A Hausfrau's Kitchen -- Pizza

When I posted my thoughts on love and logic in the kitchen a few days ago, you may have noticed the picture that had my sourdough starter. I was feeding it. One of the things I did this past week with sourdough was to make pizza.

But let me roll back a little bit. I read, recently, that people with digestive issues such as IBS will often feel better when they give up commercially-prepared regular breads and switch to only fermented breads like sourdough. I decided to give that a try, so for the next several weeks, I am eschewing any commercial bread and only eating my own homemade, sourdough breads. It is definitely worth a try. In addition, I am lactose intolerant, so I like to control how much cheese is on a pizza. And anyway, it's so hard to find a place that will make a green olives and bacon pizza. 

For those reasons, plus the simple pleasure of being responsible for my own food, I usually make our pizzas. I am happy to note that I did not inherit my Mom's pizza-curse: the few times she made homemade pizza? Some relative in another state would drop dead! Now that all my rellies are far away, I'm doubly grateful she did not pass that one on to me.

We'll start at the beginning (a very good place to that movie). I let my starter come up to room temp and divided it. I used half for my pizza dough, and the other half was fed and left to ferment a bit before it went back in the fridge for the next feeding.
I love this old brown yard-sale find of a bowl, by the way. I also love that I keep my starter in a repurposed green olive jar. Who else loves greenies on a pizza? Can I hear a hellya?
I added a cup of flour to the remaining starter, and then poured a cup of warm water into my (now empty) starter jar. Swish it around and pour that in, too.
Then I just throw a towel over the top of that and let it rest in a warm kitchen until it's bubbling like the partyers on New Year's Eve:
Meanwhile, I started my pizza dough.
Bear with me here, because I'm not a big recipe kind of cook. I'm more of a pantser, in writing, cooking and in life.

To my starter, I added about a cup of warm water, a little bit of mashed potato (maybe 1/3 cup), about 1/4 cup of olive oil and 2 teaspoons of salt.  You read that right: 1/4 cup of olive oil. I know it seems like a lot, but IMHO, a pizza dough should be a short dough. You want it to have that focaccio-esque chewy richness, and not just seem like a french bread pizza. I also added a teaspoon of regular yeast, because I needed my pizza dough to be ready rather sooner. I realize, of course, that this partially defeats the purpose of the whole only-fermented breads thing, but it's a journey. Right? 
In the bowl of my Best Beloved Kitchenaid (BBK), I threw 2 cups of bread flour, poured in the starter-mix mess and started the dough hook on its happy roundy-round.

As the dough mixed and clearly required more flour to become dough instead of batter, I added sprouted-wheat flour, a quarter cup at a time and continued beating, until I had a nice, bouncy dough.

This was about 1/4 cup of flour away from perfect: 
Just don't be fooled. Go ahead and let your BBK keep working a while, as unincorporated flour, water or fat can deceive you and make you think the dough is ready when it isn't. You want a dough that is kind of springy, smooth and elastic and with a little sheen from all that olive oil. But it shouldn't be greasy or shiny-looking. There it is, ready to rise in the bowl.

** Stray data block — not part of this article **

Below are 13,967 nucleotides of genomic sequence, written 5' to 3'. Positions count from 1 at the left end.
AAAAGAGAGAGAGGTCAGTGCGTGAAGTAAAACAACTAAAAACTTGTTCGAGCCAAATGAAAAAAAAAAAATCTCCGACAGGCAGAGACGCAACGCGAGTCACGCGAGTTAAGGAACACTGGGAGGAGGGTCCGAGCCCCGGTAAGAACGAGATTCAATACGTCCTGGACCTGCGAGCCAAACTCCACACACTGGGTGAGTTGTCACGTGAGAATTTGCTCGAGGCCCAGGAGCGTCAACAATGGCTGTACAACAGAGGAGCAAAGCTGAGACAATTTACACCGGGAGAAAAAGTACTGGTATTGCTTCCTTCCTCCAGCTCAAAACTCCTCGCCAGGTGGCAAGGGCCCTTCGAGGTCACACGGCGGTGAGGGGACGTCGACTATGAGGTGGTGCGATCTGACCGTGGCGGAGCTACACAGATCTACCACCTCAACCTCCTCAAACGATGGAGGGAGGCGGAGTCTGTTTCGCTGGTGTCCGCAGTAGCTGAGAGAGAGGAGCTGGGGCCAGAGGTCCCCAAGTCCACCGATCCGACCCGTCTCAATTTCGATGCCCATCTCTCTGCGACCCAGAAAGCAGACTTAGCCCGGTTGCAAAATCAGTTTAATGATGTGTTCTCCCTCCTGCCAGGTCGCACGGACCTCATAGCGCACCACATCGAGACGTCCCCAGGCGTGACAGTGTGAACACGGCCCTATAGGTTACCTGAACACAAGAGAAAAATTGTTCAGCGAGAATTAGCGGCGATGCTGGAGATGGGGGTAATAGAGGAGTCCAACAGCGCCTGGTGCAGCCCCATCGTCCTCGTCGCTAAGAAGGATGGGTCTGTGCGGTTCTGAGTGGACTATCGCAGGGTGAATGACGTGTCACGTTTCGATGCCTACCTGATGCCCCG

And since we're admiring the dough, check out the bowl: This is the one I mentioned that I bought direct from the potter at a craft fair in Pine, Arizona. Ain't it pretty?
After about an hour, I came back inside and punched down the dough, rounded it and set it for a second rise. I really stink at this because I did not take a picture. All it means is that I washed my hands, made a fist, imagined a politician's face in the middle of the dough and SMACK. OK, I pressed the dough down, then folded the sides up to about 1/3 of the way to the middle, gave it a few turns at kneading right in the bowl. Then I covered it up again and let it think about who was boss.
In another 30-40 minutes, it had doubled again and was ready for shaping and the final rise. If you look close, you can see a second sourdough starter in the background. I'm an animal that way.

Now, some people have the ability to throw a pizza crust, but I seem to be missing that gene. So out comes the rolling pin.

Then some more hand-stretching. For me, it works well to let the dough rest in the pan for 5 or 10 minutes, and finish stretching it. All that handling makes a bread dough get all elastic. If you let the dough relax a bit, it behaves better.
Hey! That's true of me, too! I behave better when you let me relax, too.

The next picture is an optical illusion. The pan on the right is much smaller than the pan on the left. The left one is an actual extra-large pan pizza one from Pizza Hut. 
I promise I did not pilfer it.

Did I mention I'm really bad at this? I also got no pictures of topping the pizzas.
But here's a tip: sprinkle a bit of shredded mozzarella on the dough before you add the sauce. It helps to keep the crust from getting soggy.
And in case you're wondering, which I'm sure you are, my favorite is Contadina Pizza Sauce. 
Sweet Hubs wanted pepperoni, mushrooms and black olives.

I prefer bacon bits and green olives.

Oh, did I mention that I stink at this? Because I also did not get a picture of the finished pizzas.

I guess it's a good thing that I have a real job.

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